Types of Green Programs for Prefab Modular Homes
You’ve heard of homes that are “LEED” certified, “R2000”, “Built Green” or “Passive” but what do they all mean and how can I get it in my Built Prefab Modular Home?
These are just a few of the certification programs available in Canada that will allow you to build a better, more environmentally friendly prefab modular home, or possibly receive government incentives.
There are a lot of them, so here’s a little guide to help you understand if one might be right for you.
There are two types of available programs, being (i) energy focused building programs like Energy Star and (ii) green features programs like Built Green Canada, R-2000, Net Zero, LEED, and Passive House.
Why so many you ask? Each tries to come at similar problems from a different approach, but all with a view to improve energy efficiency and that a home is a system that works together.
Mainly they do this by ensuring your prefab modular home is built in a sustainable manner with, higher insulation levels, efficient heating and cooling systems and appliances, improved airtightness in your building envelope, high performing windows and doors, and a whole home ventilation system, among other things.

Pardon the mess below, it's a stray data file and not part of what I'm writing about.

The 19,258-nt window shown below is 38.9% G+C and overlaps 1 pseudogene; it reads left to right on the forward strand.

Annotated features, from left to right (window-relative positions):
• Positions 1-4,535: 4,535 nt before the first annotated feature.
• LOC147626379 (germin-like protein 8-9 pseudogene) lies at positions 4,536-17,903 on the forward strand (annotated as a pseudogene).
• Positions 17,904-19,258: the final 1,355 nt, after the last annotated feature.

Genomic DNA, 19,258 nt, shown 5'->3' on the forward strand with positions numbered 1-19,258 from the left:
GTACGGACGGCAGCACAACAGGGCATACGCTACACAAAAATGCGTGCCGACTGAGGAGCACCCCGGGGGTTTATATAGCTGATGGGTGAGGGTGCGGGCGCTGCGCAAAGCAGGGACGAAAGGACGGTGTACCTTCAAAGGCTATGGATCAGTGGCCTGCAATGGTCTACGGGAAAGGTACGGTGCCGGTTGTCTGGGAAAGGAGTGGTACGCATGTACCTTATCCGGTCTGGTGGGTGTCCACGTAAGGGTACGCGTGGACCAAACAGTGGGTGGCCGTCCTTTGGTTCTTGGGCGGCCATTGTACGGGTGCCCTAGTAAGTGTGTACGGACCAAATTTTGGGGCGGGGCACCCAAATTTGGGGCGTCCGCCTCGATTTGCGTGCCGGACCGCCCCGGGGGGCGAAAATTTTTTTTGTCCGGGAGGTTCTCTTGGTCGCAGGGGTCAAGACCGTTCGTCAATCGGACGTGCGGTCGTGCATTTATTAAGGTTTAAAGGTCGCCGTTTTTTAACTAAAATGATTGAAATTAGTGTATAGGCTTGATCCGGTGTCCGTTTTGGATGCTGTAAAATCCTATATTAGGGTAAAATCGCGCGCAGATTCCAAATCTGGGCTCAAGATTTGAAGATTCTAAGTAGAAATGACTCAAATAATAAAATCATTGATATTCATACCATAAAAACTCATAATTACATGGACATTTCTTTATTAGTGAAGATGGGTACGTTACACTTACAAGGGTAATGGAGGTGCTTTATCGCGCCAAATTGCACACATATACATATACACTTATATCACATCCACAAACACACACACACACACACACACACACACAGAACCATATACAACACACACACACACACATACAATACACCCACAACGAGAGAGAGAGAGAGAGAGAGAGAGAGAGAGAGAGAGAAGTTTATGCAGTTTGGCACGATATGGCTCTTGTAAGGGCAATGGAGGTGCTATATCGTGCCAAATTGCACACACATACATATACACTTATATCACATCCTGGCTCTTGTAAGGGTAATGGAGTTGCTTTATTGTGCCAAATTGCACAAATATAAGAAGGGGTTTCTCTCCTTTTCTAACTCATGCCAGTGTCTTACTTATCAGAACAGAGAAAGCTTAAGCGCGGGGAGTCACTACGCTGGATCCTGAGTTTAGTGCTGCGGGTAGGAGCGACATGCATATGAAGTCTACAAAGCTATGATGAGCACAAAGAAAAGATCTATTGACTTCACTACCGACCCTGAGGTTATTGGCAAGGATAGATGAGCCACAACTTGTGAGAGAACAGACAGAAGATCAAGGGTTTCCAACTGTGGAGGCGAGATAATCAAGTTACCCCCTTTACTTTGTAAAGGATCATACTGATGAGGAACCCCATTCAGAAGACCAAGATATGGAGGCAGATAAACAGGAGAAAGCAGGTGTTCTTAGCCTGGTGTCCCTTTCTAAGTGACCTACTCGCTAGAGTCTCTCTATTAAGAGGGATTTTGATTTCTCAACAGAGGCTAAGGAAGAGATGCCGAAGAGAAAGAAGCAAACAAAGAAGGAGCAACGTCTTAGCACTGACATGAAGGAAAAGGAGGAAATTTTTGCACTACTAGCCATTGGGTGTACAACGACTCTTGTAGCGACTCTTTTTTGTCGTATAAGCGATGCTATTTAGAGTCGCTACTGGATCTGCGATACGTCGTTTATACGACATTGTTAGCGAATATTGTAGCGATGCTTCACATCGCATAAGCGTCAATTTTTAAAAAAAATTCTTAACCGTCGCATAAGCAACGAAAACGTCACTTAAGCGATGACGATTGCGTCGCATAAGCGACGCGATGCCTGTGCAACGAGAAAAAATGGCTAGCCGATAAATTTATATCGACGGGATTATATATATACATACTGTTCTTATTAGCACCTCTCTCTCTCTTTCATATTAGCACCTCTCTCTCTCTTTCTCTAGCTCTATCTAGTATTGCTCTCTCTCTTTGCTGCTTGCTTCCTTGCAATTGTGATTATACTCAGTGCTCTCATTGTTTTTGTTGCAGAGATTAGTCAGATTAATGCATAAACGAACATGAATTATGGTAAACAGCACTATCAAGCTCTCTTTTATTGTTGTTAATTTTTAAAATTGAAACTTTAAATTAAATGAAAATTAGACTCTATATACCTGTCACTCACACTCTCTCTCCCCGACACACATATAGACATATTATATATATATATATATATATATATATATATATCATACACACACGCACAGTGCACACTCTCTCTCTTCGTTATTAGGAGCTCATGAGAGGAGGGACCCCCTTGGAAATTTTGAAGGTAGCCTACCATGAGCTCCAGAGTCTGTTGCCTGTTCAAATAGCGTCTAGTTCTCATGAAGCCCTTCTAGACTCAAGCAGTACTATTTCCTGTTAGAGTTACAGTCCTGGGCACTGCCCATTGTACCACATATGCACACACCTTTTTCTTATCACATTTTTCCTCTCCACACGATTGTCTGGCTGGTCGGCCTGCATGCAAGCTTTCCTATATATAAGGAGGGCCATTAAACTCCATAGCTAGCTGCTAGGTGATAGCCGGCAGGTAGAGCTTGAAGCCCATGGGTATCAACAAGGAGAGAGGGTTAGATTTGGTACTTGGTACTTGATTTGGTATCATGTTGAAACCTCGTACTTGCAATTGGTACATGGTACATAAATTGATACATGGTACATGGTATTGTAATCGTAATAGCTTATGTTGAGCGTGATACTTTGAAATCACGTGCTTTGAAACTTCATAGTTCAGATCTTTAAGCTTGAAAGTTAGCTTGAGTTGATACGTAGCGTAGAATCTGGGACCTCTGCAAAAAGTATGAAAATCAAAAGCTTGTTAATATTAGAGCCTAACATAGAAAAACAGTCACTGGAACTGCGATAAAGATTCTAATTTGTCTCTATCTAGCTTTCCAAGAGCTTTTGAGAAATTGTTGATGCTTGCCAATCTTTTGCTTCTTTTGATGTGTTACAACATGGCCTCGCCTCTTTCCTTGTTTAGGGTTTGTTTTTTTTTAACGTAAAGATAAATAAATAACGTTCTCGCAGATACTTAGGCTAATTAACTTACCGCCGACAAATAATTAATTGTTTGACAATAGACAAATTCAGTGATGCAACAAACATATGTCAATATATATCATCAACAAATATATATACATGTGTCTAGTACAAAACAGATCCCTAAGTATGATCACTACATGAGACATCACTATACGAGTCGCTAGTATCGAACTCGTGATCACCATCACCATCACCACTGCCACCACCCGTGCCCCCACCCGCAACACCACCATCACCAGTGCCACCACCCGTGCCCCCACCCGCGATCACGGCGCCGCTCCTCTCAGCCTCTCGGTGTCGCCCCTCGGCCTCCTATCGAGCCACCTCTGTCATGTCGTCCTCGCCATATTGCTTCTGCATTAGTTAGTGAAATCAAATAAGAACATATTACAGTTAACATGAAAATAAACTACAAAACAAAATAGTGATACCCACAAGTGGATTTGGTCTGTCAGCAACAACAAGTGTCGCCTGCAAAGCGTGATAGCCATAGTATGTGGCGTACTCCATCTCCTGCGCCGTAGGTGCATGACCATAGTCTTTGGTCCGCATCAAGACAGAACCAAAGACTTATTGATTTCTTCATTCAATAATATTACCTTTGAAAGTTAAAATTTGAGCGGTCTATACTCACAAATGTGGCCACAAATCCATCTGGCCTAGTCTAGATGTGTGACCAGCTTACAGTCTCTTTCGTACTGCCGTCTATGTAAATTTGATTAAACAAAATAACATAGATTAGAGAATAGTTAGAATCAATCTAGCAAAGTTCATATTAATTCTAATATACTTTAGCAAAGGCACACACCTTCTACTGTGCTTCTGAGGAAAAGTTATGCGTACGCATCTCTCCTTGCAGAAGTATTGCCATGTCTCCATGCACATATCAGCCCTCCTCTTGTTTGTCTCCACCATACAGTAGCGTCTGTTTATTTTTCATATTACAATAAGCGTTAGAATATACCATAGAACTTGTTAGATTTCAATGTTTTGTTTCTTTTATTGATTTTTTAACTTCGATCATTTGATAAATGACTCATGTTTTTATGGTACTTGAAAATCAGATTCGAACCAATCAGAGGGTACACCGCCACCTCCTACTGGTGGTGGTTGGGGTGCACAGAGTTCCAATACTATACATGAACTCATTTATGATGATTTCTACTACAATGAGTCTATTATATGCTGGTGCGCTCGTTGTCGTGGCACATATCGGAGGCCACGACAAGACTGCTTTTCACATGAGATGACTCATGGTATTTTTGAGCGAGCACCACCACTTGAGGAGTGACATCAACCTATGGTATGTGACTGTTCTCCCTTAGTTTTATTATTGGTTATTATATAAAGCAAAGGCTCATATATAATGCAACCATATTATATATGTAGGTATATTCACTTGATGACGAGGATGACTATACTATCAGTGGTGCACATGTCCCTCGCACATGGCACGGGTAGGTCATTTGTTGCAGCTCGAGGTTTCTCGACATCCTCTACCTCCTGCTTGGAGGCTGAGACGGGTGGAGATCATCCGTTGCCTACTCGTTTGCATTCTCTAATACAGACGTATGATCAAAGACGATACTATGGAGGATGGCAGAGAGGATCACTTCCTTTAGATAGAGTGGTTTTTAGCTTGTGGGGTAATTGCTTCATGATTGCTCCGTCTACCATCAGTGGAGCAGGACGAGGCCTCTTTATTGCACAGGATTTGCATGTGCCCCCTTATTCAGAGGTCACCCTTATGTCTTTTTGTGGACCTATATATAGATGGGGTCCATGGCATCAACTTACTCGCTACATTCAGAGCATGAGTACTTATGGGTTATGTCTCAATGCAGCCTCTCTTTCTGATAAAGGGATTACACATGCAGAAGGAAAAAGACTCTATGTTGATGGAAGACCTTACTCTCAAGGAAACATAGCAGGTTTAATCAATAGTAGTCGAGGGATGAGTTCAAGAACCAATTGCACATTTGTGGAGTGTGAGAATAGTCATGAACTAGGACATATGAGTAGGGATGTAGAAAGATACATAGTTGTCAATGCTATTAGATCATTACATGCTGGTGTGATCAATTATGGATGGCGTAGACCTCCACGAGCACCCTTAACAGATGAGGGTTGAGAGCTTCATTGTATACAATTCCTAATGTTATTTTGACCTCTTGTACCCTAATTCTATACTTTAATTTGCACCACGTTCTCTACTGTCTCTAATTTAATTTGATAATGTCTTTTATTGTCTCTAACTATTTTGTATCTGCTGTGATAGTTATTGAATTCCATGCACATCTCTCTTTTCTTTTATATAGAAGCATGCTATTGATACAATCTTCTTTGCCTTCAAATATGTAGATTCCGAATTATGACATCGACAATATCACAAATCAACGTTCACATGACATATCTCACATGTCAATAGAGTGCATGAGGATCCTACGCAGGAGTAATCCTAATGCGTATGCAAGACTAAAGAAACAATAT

You are likely very familiar with the Energy Star, which is a program that provides information on the energy consumption of products and devices, using standardized methods in 75 different categories including new homes among others. Energy Star is an optional program that is administered by the Government of Canada and if focused on energy consumption.
Energy Star homes are built to a higher standard the minimum specified by building codes by a licensed EnergyStar builder and contain Energy Star appliances – those that are in the top 15 to 30 per cent in energy efficiency for their class. They have an EnerGuide rating of 80 or more.
The program revolves around building better than the required building code for your area and demonstrating at least a 20% more efficient home than the code requires.
As a standard you will typically find a number of features similar to Energy Star in every Built Prefab Modular Home.
To learn more about Energy Star, just click here.